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Christian Converts in India Face Heavy Pressure to Reconvert to Hinduism

A Christian charity network has revealed that Christian converts in India continue to face rising persecution and heavy pressure to reconvert back to Hinduism.

Hinduism
People take part in a religious conversion ceremony from Christianity to Hinduism at Hasayan town in the northern Indian state of Uttar Pradesh on Aug. 29, 2014. |

Since the country's right-wing Hindu group gained power three years ago, Christian Indians have been facing intensified persecution and violence, according to Release International.

Paul Robinson, chief executive of the charity network, said many Christians received threats from Hindu militants while others who work for the church have been killed because of their faith.

He said some Christian converts are feeling the pressure to return to Hinduism or face terrible consequences.

"Extremists have tried to force Christians to renounce their faith and convert to Hinduism," Robinson said. "And they have bombed, torched, vandalized and demolished churches."

Earlier in May, International Christian Concern reported that an estimated 15 Christian families were forced to return to Hinduism after they were warned that refusal would mean tough sanctions and penalties.

Shivaram Tekam, one of the Christian converts who were forced to reconvert, recounted how he had to give up some of his possessions as part of the reconversion ceremony.

He said he gave up two chickens and a bottle of wine and also paid a fine of 551 rupees to the village god. The priests and some village elders then offered the chickens to their god in sacrifice.

After the ceremony, he went to a pastor and admitted what he did.

"They can stop me from going to church but they cannot take Jesus away from my heart," said Tekam. "I will find ways and secretly come to church."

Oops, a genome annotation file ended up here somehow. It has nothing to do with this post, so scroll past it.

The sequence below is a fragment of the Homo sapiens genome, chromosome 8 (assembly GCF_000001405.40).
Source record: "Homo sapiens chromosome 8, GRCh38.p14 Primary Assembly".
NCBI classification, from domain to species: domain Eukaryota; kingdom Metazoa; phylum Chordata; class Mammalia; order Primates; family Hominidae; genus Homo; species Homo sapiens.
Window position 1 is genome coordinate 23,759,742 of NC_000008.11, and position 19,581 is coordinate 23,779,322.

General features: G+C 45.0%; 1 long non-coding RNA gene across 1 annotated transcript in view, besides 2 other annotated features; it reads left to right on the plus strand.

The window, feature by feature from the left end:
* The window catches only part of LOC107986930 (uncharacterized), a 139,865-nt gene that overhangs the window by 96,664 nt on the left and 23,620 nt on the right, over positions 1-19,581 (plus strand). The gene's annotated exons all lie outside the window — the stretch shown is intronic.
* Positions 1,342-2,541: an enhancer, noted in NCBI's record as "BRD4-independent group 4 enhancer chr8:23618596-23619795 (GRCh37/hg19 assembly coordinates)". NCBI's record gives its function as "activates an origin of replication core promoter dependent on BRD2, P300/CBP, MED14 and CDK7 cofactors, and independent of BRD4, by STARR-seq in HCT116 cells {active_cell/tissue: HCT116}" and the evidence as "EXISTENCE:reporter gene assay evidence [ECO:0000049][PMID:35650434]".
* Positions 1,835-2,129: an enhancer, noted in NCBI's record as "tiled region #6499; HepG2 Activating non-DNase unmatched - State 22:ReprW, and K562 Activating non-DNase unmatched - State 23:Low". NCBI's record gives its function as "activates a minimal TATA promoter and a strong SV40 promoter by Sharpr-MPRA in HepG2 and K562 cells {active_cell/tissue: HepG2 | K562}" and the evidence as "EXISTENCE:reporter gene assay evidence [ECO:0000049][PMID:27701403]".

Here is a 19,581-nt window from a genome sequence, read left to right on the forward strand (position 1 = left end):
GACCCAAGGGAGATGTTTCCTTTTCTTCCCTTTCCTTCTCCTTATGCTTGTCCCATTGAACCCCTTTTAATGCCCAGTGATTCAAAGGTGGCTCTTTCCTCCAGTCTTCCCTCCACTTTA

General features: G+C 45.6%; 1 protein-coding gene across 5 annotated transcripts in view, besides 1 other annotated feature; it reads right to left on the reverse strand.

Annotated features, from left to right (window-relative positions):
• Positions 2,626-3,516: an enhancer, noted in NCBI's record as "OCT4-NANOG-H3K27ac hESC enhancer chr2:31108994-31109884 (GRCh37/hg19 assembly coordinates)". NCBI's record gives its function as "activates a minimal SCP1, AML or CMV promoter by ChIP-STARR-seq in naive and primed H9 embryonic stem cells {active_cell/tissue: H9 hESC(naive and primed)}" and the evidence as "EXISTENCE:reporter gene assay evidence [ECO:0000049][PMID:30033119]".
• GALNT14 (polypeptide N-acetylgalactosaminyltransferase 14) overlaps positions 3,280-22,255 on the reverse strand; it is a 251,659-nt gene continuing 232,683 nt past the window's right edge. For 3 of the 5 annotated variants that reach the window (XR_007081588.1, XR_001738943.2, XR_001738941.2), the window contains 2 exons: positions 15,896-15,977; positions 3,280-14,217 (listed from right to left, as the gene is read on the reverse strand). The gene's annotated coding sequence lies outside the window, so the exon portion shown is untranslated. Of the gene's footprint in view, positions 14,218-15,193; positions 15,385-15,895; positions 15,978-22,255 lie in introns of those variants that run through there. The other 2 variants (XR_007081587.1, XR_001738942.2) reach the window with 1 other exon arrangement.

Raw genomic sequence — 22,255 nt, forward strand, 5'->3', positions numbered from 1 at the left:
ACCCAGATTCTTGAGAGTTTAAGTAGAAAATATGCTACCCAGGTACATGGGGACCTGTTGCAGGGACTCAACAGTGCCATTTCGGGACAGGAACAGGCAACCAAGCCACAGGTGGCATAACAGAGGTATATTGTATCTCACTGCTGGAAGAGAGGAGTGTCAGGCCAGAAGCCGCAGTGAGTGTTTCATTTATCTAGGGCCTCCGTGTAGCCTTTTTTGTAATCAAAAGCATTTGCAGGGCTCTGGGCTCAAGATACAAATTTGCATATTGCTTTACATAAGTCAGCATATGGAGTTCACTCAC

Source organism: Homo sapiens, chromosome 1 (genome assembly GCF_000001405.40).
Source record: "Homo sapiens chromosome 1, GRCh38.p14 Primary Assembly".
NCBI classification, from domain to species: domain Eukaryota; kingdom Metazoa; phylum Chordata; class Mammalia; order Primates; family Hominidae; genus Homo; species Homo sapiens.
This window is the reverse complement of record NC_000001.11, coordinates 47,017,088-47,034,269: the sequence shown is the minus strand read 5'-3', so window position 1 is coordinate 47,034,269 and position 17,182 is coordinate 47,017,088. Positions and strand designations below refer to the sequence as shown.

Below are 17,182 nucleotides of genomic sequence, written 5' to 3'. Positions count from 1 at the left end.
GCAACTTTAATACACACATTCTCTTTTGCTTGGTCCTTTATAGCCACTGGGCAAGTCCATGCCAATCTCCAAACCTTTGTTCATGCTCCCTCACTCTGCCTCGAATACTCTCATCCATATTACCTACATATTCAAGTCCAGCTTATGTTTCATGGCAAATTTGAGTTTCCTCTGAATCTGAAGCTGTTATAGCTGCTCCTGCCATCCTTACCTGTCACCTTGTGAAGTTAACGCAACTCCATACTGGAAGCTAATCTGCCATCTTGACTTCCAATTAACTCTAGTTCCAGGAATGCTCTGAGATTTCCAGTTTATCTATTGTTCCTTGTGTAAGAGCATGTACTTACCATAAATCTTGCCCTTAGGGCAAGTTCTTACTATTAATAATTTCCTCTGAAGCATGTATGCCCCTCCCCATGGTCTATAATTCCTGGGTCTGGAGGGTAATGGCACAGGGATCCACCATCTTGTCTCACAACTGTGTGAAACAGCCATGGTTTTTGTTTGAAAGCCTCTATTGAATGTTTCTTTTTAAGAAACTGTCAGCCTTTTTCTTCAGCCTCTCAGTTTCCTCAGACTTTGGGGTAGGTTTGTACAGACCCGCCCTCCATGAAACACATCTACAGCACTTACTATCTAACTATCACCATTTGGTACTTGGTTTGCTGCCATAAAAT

The ruling Hindu party has been pushing to make religious conversions illegal.

J.B. Dubit of the Bharatiya Janata Party filed the resolution to ban religious conversions all over the state, reported Eurasia Review.

"The resolution asks the government to formulate a law that will make all comversions done through allurement or force illegal and punishable," said Dubit.

He added that while the party is "not against religious conversion per se," they do not believe that it should be done forcibly or by taking advantage of someone's financial situation.

Release International spokesperson Andrew Boyd told Premier that the resolution stemmed from the ruling party's idea that all Indians must adhere to Hinduism.

However, he added that no one is forcing the Indians to accept Christianity.

"These people are converting to Christianity and quite large numbers of them are converting because they're finding acceptance and dignity and worth and that is provoking quite a backlash," said Boyd.

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